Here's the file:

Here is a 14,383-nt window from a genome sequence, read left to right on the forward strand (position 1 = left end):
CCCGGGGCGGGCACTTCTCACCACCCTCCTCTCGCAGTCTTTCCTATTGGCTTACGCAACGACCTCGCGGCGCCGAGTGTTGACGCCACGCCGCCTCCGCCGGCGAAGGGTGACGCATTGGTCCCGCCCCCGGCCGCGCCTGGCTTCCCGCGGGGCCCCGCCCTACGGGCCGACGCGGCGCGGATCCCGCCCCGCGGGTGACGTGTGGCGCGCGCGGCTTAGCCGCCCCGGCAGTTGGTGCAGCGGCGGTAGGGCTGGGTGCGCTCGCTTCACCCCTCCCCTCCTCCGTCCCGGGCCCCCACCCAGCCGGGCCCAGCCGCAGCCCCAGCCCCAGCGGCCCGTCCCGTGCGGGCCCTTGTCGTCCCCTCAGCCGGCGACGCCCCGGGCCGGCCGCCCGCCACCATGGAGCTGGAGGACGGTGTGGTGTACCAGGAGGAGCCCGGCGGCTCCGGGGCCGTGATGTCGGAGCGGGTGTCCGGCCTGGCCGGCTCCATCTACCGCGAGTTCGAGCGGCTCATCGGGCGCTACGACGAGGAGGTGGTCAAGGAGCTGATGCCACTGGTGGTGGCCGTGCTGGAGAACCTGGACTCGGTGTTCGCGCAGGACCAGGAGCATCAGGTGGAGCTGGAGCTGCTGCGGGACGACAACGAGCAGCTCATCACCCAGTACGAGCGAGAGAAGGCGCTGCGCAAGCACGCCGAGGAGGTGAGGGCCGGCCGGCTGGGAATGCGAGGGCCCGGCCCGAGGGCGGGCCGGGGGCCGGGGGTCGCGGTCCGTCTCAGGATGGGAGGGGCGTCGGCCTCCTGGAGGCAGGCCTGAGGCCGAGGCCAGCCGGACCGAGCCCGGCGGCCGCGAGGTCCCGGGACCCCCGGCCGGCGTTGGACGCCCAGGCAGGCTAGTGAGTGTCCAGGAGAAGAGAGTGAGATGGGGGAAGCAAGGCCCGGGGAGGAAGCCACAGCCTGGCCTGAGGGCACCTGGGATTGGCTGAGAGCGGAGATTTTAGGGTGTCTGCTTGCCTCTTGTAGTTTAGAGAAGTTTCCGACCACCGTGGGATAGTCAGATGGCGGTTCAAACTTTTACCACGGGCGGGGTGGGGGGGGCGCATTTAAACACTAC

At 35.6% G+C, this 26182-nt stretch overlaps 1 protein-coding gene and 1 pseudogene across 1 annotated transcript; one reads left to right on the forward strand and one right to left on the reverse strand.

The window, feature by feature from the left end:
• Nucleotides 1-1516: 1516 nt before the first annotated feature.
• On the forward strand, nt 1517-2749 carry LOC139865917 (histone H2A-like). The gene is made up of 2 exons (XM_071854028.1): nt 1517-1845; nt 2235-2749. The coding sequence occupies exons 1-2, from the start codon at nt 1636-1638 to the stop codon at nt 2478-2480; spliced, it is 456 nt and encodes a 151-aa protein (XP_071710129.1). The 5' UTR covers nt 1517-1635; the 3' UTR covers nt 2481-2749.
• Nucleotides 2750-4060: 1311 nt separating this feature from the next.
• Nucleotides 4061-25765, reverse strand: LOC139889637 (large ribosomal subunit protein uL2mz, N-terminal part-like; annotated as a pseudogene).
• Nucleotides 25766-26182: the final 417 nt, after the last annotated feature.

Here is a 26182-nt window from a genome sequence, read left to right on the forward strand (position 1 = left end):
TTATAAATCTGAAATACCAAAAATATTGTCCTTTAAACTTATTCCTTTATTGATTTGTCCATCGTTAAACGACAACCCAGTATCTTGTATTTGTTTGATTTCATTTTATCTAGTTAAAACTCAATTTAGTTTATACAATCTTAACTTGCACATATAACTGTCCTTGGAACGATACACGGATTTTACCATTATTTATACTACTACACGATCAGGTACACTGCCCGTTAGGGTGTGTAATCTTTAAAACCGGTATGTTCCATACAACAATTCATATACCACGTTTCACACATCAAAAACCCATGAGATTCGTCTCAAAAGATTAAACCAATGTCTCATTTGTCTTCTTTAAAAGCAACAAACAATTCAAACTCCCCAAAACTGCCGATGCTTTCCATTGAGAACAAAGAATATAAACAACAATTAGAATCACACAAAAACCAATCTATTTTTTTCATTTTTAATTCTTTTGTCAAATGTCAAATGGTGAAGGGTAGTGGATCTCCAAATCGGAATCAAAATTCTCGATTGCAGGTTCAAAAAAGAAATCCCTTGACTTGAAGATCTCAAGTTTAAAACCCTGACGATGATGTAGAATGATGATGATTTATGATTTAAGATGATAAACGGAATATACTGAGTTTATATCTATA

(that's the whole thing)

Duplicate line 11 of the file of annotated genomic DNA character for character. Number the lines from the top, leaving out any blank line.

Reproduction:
TTATAAATCTGAAATACCAAAAATATTGTCCTTTAAACTTATTCCTTTATTGATTTGTCCATCGTTAAACGACAACCCAGTATCTTGTATTTGTTTGATTTCATTTTATCTAGTTAAAACTCAATTTAGTTTATACAATCTTAACTTGCACATATAACTGTCCTTGGAACGATACACGGATTTTACCATTATTTATACTACTACACGATCAGGTACACTGCCCGTTAGGGTGTGTAATCTTTAAAACCGGTATGTTCCATACAACAATTCATATACCACGTTTCACACATCAAAAACCCATGAGATTCGTCTCAAAAGATTAAACCAATGTCTCATTTGTCTTCTTTAAAAGCAACAAACAATTCAAACTCCCCAAAACTGCCGATGCTTTCCATTGAGAACAAAGAATATAAACAACAATTAGAATCACACAAAAACCAATCTATTTTTTTCATTTTTAATTCTTTTGTCAAATGTCAAATGGTGAAGGGTAGTGGATCTCCAAATCGGAATCAAAATTCTCGATTGCAGGTTCAAAAAAGAAATCCCTTGACTTGAAGATCTCAAGTTTAAAACCCTGACGATGATGTAGAATGATGATGATTTATGATTTAAGATGATAAACGGAATATACTGAGTTTATATCTATA